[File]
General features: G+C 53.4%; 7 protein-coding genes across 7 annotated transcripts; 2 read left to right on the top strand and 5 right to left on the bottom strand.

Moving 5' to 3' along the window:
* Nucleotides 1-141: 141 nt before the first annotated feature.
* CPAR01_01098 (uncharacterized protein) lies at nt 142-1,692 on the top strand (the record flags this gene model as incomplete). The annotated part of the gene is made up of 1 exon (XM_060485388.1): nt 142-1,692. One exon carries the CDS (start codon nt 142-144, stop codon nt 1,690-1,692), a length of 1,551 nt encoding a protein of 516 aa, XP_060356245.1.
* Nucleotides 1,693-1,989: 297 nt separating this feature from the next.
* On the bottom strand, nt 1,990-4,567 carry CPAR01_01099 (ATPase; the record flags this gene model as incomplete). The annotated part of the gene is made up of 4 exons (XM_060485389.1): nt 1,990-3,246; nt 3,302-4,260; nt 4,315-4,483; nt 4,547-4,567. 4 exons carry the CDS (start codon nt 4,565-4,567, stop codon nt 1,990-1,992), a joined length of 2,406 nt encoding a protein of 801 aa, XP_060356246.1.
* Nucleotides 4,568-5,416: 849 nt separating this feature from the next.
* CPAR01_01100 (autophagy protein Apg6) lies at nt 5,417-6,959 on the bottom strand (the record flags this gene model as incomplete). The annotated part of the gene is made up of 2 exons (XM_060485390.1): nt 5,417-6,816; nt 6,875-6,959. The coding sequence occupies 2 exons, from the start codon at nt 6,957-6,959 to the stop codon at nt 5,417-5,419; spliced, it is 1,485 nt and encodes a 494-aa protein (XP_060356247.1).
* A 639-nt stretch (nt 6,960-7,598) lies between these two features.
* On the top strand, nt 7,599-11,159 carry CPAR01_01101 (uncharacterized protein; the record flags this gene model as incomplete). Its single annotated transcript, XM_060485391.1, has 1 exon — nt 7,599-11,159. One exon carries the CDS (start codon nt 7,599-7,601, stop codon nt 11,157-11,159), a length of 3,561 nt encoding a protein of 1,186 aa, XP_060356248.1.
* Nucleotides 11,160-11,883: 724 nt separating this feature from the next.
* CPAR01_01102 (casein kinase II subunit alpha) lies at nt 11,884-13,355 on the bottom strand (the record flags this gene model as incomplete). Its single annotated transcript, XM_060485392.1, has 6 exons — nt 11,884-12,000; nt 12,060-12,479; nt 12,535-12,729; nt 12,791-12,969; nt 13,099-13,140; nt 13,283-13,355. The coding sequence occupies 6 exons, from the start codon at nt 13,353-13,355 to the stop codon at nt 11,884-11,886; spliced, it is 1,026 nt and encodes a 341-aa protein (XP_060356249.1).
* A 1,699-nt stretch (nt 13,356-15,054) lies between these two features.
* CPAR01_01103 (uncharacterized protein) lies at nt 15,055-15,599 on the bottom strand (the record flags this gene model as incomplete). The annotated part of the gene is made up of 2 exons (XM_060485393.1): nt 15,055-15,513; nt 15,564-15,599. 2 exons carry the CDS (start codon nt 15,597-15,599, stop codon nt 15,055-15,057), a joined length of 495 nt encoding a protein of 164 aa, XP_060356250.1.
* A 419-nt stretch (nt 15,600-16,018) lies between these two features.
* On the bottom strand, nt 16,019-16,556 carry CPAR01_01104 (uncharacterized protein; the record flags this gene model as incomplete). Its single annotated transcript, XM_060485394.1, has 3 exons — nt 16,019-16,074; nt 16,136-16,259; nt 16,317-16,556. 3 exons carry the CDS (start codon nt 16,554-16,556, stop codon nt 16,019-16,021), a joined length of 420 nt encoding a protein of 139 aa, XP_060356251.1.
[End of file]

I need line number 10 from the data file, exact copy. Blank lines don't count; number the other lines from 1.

* On the top strand, nt 7,599-11,159 carry CPAR01_01101 (uncharacterized protein; the record flags this gene model as incomplete). Its single annotated transcript, XM_060485391.1, has 1 exon — nt 7,599-11,159. One exon carries the CDS (start codon nt 7,599-7,601, stop codon nt 11,157-11,159), a length of 3,561 nt encoding a protein of 1,186 aa, XP_060356248.1.